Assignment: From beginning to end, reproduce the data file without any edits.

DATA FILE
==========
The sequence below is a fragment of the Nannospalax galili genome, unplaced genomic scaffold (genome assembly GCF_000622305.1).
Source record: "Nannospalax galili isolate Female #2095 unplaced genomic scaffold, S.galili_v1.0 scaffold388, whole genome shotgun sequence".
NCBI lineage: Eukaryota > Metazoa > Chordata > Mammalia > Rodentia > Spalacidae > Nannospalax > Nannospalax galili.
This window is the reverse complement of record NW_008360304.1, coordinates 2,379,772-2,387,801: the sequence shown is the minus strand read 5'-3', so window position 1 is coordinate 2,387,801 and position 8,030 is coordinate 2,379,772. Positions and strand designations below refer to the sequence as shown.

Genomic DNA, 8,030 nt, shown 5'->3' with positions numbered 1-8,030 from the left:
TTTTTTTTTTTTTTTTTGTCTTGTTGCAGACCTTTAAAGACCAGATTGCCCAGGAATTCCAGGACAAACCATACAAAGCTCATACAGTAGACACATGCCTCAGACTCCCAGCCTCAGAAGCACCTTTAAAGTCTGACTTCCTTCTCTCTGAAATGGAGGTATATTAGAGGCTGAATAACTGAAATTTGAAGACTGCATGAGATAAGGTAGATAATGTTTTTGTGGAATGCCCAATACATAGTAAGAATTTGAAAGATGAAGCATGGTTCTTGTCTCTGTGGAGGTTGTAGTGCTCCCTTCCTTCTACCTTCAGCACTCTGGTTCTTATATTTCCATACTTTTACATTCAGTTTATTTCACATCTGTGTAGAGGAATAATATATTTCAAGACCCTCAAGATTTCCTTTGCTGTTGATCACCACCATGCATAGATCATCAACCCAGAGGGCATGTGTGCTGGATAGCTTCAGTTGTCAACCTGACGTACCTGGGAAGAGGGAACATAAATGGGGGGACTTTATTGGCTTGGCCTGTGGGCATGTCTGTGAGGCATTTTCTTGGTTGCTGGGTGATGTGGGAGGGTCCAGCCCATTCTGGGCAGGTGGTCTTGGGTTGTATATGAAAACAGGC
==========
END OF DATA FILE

The sequence below is a fragment of the Nannospalax galili genome, unplaced genomic scaffold (genome assembly GCF_000622305.1).
Source record: "Nannospalax galili isolate Female #2095 unplaced genomic scaffold, S.galili_v1.0 scaffold388, whole genome shotgun sequence".
NCBI lineage: Eukaryota > Metazoa > Chordata > Mammalia > Rodentia > Spalacidae > Nannospalax > Nannospalax galili.
This window is the reverse complement of record NW_008360304.1, coordinates 2,379,772-2,387,801: the sequence shown is the minus strand read 5'-3', so window position 1 is coordinate 2,387,801 and position 8,030 is coordinate 2,379,772. Positions and strand designations below refer to the sequence as shown.

Genomic DNA, 8,030 nt, shown 5'->3' with positions numbered 1-8,030 from the left:
TTTTTTTTTTTTTTTTTGTCTTGTTGCAGACCTTTAAAGACCAGATTGCCCAGGAATTCCAGGACAAACCATACAAAGCTCATACAGTAGACACATGCCTCAGACTCCCAGCCTCAGAAGCACCTTTAAAGTCTGACTTCCTTCTCTCTGAAATGGAGGTATATTAGAGGCTGAATAACTGAAATTTGAAGACTGCATGAGATAAGGTAGATAATGTTTTTGTGGAATGCCCAATACATAGTAAGAATTTGAAAGATGAAGCATGGTTCTTGTCTCTGTGGAGGTTGTAGTGCTCCCTTCCTTCTACCTTCAGCACTCTGGTTCTTATATTTCCATACTTTTACATTCAGTTTATTTCACATCTGTGTAGAGGAATAATATATTTCAAGACCCTCAAGATTTCCTTTGCTGTTGATCACCACCATGCATAGATCATCAACCCAGAGGGCATGTGTGCTGGATAGCTTCAGTTGTCAACCTGACGTACCTGGGAAGAGGGAACATAAATGGGGGGACTTTATTGGCTTGGCCTGTGGGCATGTCTGTGAGGCATTTTCTTGGTTGCTGGGTGATGTGGGAGGGTCCAGCCCATTCTGGGCAGGTGGTCTTGGGTTGTATATGAAAACAGGC